Why do humans fall in love? Scientists have the answer

For the very first time, scientists have found that the emotion of love evolved as a way to increase the likelihood of reproductive success.

Researchers may have finally solved the mystery of why people fall in love. For the very first time, scientists have found that the emotion of love evolved as a way to increase the likelihood of reproductive success.

Dr. Piotr Sorokowski, an expert in cultural and biological anthropology at the University of Wroclaw, led the study. The research team set out to find the “biological basis” of love, and focused their investigation on the Hadza people of Tanzania, a traditional hunter-gatherer population.

Considering that contraception disrupts the natural connection between love and children, this group was ideal for the study because they do not use modern contraception. Furthermore, the lives of the Hadza people have changed very little over the last 10,000 years, making them a useful resource for insight into the lives of our prehistoric ancestors.

With the help of a local interpreter, the experts interviewed Hadza individuals about love. The researchers used Sternberg’s Triangular Love Scale as their model. This theory measures three main components of love including intimacy, passion, and commitment. The participants also answered questions about children born in their current marriage.

The study revealed a positive connection between passion and reproductive success in both sexes. This is likely due to the fact that passion increases the number of sexual encounters between partners.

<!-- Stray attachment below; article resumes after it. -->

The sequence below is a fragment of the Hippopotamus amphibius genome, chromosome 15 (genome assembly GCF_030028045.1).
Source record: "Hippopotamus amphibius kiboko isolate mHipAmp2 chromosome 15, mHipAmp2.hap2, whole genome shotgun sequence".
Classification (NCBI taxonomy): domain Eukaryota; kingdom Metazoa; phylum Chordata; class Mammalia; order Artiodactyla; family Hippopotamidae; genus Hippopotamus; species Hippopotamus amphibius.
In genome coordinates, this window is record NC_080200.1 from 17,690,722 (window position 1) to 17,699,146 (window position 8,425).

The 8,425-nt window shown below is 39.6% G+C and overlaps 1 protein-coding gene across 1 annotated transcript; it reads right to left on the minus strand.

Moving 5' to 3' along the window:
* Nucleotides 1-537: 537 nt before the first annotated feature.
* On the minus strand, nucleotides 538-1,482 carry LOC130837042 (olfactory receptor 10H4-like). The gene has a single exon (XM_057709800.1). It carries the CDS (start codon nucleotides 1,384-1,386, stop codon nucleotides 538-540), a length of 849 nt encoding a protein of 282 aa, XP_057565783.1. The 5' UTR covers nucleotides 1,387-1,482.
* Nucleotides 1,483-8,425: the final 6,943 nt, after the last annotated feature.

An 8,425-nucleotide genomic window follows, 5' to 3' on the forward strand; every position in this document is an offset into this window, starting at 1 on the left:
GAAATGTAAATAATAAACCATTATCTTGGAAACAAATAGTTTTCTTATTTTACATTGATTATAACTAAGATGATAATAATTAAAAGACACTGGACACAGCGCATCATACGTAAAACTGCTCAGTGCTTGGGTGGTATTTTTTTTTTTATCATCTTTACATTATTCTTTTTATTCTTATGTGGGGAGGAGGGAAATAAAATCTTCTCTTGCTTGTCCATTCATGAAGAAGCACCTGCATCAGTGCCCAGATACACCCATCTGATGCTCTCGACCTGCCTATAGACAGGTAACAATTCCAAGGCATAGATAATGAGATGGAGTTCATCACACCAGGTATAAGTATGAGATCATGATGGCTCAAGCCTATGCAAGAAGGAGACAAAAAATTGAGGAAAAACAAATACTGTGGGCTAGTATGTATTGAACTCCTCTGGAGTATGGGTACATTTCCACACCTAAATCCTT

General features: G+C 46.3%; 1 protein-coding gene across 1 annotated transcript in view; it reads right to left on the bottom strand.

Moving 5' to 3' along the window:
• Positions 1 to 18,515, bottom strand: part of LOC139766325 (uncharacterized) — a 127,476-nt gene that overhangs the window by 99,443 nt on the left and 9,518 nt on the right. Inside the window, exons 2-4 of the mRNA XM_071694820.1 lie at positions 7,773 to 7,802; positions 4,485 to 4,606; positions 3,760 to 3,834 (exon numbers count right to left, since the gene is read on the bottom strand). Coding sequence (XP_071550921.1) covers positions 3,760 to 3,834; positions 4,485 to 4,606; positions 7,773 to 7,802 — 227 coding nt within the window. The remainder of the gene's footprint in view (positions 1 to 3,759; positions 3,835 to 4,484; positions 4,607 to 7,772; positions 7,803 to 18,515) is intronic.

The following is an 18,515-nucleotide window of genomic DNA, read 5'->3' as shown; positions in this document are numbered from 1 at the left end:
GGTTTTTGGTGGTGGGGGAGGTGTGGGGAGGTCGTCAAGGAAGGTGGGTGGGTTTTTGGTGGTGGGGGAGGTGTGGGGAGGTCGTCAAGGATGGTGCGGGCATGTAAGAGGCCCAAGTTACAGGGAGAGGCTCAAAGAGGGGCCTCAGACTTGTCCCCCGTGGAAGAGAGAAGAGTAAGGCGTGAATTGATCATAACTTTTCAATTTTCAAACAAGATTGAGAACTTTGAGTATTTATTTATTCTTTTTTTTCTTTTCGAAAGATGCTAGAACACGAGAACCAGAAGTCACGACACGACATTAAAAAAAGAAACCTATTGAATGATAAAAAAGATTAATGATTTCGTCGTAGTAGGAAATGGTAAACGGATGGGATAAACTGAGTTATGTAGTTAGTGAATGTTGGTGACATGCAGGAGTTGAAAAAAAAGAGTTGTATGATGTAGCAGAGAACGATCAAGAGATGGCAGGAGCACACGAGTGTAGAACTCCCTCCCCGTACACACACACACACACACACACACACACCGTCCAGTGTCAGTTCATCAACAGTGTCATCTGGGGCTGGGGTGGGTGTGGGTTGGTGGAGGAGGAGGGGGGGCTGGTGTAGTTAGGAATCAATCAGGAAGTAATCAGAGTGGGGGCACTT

Commitment was also established as a significant positive predictor of the number of children in a marriage. This makes sense due to the fact that commitment helps people maintain stable relationships and stick together.

The study authors wrote, “Our study provides the first evidence that human love is related to reproductive success. Among the three investigated love components, commitment was positively related to reproductive success for both the sexes.”

The researchers found a decline in the amount of intimacy associated with having more children, which could be simply due to the stress involved in raising kids. In addition, women can satisfy their need for intimacy by spending time with their children.

The scientists concluded that passion and commitment are the two main components of love that humans have adapted for procreative success.

“We hypothesize that passion and commitment were among the key factors increasing fitness, and therefore that selection might promote love in human evolution,” said the study authors.

The research is published in the journal Frontiers in Psychology.

By Chrissy Sexton, Earth.com Staff Writer